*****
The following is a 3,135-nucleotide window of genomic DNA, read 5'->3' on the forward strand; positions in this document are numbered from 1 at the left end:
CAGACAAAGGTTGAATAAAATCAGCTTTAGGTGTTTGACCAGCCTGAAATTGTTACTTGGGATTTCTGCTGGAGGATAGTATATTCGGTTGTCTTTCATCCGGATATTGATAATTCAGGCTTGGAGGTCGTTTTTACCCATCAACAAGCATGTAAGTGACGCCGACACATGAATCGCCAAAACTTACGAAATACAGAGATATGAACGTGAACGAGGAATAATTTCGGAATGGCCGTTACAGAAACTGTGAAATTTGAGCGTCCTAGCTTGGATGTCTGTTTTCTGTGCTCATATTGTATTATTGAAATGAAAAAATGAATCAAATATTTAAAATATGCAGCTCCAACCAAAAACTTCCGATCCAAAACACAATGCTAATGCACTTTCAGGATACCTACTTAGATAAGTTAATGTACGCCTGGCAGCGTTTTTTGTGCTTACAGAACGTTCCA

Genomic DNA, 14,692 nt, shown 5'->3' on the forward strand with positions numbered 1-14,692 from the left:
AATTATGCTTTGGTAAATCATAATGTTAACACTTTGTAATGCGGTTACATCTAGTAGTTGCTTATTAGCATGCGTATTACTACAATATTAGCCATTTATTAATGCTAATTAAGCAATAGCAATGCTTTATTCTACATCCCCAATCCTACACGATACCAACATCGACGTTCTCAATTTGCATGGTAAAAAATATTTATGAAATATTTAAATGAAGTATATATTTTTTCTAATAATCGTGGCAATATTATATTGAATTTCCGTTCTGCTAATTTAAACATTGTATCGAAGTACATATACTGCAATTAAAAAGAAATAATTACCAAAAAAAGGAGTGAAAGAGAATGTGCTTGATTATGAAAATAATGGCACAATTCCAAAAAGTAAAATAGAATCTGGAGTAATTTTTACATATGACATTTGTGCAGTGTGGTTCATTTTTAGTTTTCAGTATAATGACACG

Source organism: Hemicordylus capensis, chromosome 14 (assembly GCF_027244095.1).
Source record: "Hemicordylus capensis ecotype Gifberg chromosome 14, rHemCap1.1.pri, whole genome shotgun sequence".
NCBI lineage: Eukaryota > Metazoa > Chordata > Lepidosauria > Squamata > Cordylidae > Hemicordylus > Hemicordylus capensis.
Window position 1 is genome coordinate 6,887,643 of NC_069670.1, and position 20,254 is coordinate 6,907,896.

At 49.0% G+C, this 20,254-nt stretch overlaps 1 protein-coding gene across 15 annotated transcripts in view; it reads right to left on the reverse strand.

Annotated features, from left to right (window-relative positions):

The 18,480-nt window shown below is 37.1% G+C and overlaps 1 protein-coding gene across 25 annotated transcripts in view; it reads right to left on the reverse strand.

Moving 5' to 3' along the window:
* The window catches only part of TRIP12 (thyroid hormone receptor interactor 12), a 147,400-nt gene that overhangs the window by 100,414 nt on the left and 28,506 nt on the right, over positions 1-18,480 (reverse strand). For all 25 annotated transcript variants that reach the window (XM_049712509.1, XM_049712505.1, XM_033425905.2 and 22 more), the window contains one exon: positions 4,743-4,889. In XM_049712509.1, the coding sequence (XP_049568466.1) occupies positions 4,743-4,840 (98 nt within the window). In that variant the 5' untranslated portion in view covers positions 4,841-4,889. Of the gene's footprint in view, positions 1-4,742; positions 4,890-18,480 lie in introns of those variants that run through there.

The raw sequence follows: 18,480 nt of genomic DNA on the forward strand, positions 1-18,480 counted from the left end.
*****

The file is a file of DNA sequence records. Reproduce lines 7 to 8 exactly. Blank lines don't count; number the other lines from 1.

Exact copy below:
NCBI lineage: Eukaryota > Metazoa > Chordata > Lepidosauria > Squamata > Cordylidae > Hemicordylus > Hemicordylus capensis.
Window position 1 is genome coordinate 6,887,643 of NC_069670.1, and position 20,254 is coordinate 6,907,896.